Belfast gets funding boost to kick-start devolved government

Other News Materials 21 November 2008 00:35 (UTC +04:00)

The regional government of Northern Ireland said Thursday that it had been given a financial boost of 900 million pounds (1.4 billion dollars) by the government in London to help kick-start devolved government after five months of political stalemate, dpa reported.

Announcement of the aid package coincided with the resumption of "normal government" in Northern Ireland, where the power-sharing Executive (cabinet) met for the first time since June on Thursday.

The deal had been hammered out in talks in London the previous day with Prime Minister Gordon Brown and senior ministers, politicians in the province confirmed.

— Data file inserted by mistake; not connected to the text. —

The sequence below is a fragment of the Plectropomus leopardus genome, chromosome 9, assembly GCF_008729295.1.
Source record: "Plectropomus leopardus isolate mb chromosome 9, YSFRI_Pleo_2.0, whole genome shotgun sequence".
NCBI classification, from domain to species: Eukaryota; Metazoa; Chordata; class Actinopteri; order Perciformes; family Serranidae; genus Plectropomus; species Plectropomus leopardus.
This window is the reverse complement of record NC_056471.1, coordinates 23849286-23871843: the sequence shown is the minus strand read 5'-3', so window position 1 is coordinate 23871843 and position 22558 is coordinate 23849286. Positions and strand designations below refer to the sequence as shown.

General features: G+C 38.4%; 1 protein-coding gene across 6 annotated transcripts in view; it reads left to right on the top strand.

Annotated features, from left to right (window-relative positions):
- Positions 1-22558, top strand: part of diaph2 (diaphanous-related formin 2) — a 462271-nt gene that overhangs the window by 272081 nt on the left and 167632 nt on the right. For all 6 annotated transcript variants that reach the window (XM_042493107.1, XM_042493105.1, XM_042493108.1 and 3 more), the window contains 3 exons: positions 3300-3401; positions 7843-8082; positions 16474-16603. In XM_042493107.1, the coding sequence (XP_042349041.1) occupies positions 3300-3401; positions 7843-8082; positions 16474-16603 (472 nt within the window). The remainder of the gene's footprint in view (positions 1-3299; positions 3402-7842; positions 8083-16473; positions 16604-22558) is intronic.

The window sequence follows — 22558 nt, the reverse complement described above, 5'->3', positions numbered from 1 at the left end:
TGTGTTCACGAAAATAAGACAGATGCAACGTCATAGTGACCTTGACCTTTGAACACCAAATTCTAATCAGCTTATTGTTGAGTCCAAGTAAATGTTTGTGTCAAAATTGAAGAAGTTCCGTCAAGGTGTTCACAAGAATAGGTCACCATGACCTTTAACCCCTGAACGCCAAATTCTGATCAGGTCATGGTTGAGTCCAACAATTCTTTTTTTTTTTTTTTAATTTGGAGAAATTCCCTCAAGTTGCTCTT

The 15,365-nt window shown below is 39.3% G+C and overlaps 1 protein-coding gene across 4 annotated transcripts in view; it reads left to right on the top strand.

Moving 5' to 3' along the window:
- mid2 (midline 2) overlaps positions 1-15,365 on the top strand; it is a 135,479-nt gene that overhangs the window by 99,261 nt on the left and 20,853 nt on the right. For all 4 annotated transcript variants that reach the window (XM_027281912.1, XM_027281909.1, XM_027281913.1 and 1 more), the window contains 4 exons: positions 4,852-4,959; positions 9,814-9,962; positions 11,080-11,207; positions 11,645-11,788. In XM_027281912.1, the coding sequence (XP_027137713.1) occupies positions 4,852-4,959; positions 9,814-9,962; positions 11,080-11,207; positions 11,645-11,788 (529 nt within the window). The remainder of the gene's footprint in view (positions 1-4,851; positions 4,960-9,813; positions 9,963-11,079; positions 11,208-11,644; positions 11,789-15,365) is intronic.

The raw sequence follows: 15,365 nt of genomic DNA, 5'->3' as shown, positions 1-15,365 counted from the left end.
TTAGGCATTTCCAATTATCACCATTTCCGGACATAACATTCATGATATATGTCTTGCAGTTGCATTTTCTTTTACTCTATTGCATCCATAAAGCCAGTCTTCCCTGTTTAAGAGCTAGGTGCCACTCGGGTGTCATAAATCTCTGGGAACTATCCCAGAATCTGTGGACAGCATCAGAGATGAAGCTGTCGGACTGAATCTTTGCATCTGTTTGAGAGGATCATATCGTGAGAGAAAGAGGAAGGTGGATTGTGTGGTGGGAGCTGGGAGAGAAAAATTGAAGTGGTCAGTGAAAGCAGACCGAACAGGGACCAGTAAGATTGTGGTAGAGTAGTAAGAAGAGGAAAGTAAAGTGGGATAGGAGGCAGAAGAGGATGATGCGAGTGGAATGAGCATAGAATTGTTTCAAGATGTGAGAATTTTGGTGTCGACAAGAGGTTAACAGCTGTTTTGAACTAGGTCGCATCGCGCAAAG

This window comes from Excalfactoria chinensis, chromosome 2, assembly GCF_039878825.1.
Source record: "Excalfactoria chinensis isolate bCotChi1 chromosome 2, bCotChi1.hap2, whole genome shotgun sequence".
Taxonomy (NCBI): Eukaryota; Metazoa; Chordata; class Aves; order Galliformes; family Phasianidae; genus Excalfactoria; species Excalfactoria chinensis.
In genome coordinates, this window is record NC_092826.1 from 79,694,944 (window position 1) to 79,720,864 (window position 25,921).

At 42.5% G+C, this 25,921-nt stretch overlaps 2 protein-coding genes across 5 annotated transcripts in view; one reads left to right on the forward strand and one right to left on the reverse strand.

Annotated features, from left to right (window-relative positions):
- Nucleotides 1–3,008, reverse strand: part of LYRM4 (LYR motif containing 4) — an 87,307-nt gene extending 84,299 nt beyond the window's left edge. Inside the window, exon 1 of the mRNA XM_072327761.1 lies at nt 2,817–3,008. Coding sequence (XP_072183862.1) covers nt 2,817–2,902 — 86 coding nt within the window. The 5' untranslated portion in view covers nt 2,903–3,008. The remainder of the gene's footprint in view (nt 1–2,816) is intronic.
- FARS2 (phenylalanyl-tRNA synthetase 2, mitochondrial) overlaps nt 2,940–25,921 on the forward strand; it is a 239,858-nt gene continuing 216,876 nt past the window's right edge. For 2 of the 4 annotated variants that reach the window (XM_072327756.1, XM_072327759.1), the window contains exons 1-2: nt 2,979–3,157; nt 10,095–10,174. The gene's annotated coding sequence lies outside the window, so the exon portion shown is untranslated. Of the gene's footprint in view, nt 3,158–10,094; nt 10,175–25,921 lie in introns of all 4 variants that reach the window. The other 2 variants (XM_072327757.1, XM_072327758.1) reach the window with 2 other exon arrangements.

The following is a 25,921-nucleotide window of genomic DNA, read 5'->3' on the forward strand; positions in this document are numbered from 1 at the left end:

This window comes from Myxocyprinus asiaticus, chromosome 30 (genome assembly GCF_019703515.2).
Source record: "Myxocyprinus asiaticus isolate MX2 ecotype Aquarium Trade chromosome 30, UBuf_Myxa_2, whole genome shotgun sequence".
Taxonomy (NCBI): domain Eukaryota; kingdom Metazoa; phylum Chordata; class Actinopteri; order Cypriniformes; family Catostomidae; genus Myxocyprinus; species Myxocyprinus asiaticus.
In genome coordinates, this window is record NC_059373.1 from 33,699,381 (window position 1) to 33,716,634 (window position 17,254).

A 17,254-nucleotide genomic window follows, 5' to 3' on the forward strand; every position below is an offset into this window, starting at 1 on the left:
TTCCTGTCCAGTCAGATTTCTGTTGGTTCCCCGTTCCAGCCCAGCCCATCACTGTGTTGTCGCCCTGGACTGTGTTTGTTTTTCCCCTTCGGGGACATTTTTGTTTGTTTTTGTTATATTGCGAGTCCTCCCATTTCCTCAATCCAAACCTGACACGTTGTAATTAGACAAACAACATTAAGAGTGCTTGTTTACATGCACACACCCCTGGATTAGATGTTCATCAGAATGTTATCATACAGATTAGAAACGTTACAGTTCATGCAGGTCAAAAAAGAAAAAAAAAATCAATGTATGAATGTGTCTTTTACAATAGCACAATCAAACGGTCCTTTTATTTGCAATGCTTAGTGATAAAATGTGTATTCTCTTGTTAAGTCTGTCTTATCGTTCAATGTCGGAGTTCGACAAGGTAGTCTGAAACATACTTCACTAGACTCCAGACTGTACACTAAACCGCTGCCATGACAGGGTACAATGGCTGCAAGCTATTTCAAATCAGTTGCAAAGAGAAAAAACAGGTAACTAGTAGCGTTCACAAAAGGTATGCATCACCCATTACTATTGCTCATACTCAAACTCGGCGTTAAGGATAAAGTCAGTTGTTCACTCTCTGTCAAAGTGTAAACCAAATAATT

The money would be used to help offset the impact of the credit crunch, such as handing out payments to citizens to help alleviate fuel and energy costs.

Peter Robinson, the Protestant First Minister and leader of the regional government, said the extra funding from London would help to take pressure of the province's finances "as we move onto the next stage of the credit crunch."

On Tuesday, Robinson and his deputy, Martin McGuinness of the nationalist party Sinn Fein, announced the end of a five-month political stalemate in by resolving their differences over the sensitive issue of policing and justice powers.